"The idea behind 'City as Text' is that you 'read a place,' so to speak," she said. "Through careful observation and then reflective writing about an experience in a place, coupled with information you can gain about a place from a book, you can develop a more in-depth understanding."

Bisch's Latin 394 honors class began last semester by looking at classically influenced architecture on campus and in the United States. The students learned how to pay attention to their surroundings and how people interact with their surroundings. The next assignment for the students, which included Philpott and three others, was in Rome, Italy.

"When we got to Rome, we were ready to not just make journal entries and write down what we saw, but to think about it and appreciate it more in-depth," Bisch said.

J.L. Stepp of Floyds Knobs, a junior mathematics education major and classical studies minor, researched the Pantheon as part of his Latin 394 assignment. With a love for classical studies, especially mythology, seeing and touching the Pantheon gave Stepp a personal encounter that he never could have experienced through a book.

"Going there and seeing that the Pantheon was still intact just wowed me," he said. "I stood in the archway, looking up, and I was like, 'I can?t believe I'm here.' It was just beyond belief."

A graduate herself of ISU's Honors Program, Bisch knows the impact she can make on her students by challenging their assumptions and offering them the world as a classroom.

"I know that the education I received here at ISU through classics and honors classes prepared me to go anywhere in the world," she said. "And I have."

As part of the "hand-chosen" Honors Program staff, as Bierly calls his faculty members, Bisch creates unforgettable moments in her students' education.

"Ms. Bisch is like a fountain of knowledge," Stepp said. "When we would go to the museums, she could see something and tell us almost anything about it, which was really cool, because if I went to the museum by myself, I would only know what it says on the plaque."

Another trip to Europe is planned for spring 2007. Honors students in the Literature and Visual Arts class, taught by Keri Berg, assistant professor of French, will be going to Paris, France.

Closer to home, field components offered as part of honors classes this semester include the World Mythologies class viewing the King Tut exhibit at the Field Museum in Chicago, and the Introduction to Performing Arts class attending a performance of "Don Giovanni" at the Indiana University Opera Theater.

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Opportunities for Undergraduate Research

Back in the States, the next assignment for the Latin 394 honors class was to bring together elements of their overseas experience in a scholarly way to present at a national conference and campus venues, such as the annual Latin Fest and Undergraduate Research Showcase.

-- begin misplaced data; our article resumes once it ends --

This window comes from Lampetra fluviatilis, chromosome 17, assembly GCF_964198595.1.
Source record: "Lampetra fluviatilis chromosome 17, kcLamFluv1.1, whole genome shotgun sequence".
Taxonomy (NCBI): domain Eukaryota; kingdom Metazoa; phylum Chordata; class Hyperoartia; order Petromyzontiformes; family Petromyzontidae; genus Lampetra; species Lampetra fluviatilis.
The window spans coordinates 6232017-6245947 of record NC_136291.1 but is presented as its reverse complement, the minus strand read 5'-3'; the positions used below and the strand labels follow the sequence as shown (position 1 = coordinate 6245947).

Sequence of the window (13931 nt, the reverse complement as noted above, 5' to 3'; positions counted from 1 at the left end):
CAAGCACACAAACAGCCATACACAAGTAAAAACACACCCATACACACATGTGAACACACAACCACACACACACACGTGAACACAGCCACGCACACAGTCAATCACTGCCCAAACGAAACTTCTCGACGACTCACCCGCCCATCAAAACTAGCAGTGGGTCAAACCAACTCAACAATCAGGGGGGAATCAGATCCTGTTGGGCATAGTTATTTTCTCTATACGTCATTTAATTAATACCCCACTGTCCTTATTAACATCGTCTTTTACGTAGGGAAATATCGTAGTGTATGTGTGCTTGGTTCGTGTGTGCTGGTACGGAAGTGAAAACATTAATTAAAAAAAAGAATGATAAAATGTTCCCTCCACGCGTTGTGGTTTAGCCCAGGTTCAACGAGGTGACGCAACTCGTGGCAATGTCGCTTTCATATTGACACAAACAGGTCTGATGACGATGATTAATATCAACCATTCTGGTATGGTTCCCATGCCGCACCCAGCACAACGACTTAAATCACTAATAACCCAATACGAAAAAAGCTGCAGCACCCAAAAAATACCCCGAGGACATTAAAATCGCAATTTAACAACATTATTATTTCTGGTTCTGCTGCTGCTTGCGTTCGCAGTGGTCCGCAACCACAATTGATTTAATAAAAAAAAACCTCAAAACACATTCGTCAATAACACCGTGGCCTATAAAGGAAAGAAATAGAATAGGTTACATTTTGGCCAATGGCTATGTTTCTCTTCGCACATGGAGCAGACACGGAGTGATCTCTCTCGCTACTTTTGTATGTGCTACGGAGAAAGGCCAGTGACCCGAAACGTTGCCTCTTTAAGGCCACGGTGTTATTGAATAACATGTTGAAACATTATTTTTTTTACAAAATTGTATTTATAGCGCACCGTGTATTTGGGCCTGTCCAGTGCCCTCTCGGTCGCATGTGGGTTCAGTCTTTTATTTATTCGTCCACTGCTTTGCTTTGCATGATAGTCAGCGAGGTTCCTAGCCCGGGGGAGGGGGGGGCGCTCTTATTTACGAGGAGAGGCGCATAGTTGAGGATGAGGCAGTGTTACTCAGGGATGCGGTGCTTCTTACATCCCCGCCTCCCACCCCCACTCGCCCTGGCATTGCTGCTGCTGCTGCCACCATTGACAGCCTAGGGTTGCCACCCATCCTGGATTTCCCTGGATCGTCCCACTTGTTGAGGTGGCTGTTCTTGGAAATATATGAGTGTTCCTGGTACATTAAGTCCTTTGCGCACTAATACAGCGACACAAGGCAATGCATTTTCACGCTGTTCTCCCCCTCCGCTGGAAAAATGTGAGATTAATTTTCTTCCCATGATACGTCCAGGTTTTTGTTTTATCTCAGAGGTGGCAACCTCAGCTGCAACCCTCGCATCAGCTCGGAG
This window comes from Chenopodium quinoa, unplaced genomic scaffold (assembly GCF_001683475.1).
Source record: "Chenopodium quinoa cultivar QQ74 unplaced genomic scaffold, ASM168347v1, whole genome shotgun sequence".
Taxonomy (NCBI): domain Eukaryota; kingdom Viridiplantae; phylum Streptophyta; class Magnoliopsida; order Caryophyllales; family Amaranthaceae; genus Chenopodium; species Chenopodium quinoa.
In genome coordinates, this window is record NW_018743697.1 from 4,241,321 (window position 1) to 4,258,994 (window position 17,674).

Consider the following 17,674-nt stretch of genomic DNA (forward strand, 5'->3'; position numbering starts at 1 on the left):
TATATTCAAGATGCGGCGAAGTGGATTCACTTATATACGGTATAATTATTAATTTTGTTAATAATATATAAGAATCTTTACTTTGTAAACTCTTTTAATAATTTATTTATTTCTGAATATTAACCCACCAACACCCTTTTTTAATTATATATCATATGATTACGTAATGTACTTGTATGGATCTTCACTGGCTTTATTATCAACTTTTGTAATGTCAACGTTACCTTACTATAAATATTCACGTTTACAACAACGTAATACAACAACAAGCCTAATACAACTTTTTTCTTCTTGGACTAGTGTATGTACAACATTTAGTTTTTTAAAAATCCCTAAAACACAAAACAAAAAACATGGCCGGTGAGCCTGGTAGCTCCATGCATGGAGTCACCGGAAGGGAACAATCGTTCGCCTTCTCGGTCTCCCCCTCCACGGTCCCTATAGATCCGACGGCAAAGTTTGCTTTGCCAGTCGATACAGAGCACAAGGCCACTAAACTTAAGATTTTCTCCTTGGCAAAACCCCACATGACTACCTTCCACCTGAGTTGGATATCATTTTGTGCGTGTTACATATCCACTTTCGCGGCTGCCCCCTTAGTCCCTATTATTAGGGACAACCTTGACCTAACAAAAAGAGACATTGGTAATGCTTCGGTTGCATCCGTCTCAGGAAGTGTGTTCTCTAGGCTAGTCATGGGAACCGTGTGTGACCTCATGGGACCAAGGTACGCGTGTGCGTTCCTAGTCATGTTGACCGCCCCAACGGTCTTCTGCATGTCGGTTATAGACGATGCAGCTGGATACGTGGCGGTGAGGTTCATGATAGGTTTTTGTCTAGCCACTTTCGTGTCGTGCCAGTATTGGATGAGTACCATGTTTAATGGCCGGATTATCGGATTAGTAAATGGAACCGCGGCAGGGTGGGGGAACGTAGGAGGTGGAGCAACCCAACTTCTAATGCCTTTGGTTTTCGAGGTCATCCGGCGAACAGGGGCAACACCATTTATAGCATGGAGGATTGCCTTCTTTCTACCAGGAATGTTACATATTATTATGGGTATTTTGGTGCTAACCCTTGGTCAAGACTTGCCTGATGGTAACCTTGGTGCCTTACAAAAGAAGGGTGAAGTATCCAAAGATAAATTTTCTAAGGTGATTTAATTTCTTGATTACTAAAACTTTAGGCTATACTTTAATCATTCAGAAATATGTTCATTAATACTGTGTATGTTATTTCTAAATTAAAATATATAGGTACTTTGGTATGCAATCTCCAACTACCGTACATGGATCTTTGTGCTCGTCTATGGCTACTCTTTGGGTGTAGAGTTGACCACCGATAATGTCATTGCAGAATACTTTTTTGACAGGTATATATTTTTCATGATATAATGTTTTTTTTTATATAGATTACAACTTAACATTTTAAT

The Triumphal Arches in Rome was the subject William Bond of Washington, a junior history major and classical studies and Latin minor, presented at the Undergraduate Research Showcase.

"I got a chance to showcase my research in front of five judges, and basically got my 15 minutes in the sun and have people listen to me," Bond said. "The Honors Program presented me with the class that allowed me to go over and do most of the legwork for the research and get the pictures I wanted."

Philpott and Stepp accompanied instructor Bisch to the Mid-East Honors Association (MEHA) Conference, which is part of the National Collegiate Honors Council, and presented Bond's research for him, as well as delivered several other presentations at the gathering.

"We talked about our trip to Rome and showed that any college that has an honors program can set up a trip, and how interesting and fun it is at the same time to go to the location that you're studying," Stepp said.

Bisch said the conference was a great place for the students to make their first national presentation.

"The MEHA conference is very student-centered," she said. "Most of the presentations are given by students. It's a superb opportunity for students to give professional presentations in a welcoming environment."

In addition to the MEHA conference, Philpott assisted Bisch with a presentation at the Indiana Classical Conference.

"For an undergraduate to have two conferences in one semester, making professional presentations, is something that comes to you through participating in the Honors Program," Bisch said.

As for Philpott's honors activities this semester, she's in Spain, finishing all her upper-level Spanish classes required for her major, practicing her Spanish on a daily basis, and having a fun time being immersed in another culture. And if you want to know more, you can read it on her blog.

April Philpott's blog is at: http://aha.waxwolf.com/Members/aphilpott.

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ISU Honors Program By the Numbers

-- Students Enrolled: 418
-- Honors Courses This Semester: 15
-- Students Enrolled In Honors Courses This Semester: 242
-- Student-To-Teacher Ratio: 16 to 1
-- Most Popular Major: Business and Pre-Medicine
-- Average GPA: 3.72

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Photos: Publication-quality, high-resolution photos are available here:

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AprilinSpain
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Contact: Dr. Greg Bierly, associate professor of geography and University Honors Program director, Indiana State University, g-bierly@indstate.edu, (812) 237-3226.

Writer: Megan Anderson, media relations intern, Indiana State University, (812) 237-3790 or kspanuello@isugw.indstate.edu

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Story Highlights

Undergraduate research, study abroad, top-notch faculty and personal attention unlock students' potential in ISU's University Honors program, directed by Greg Bierly, associate professor of geography.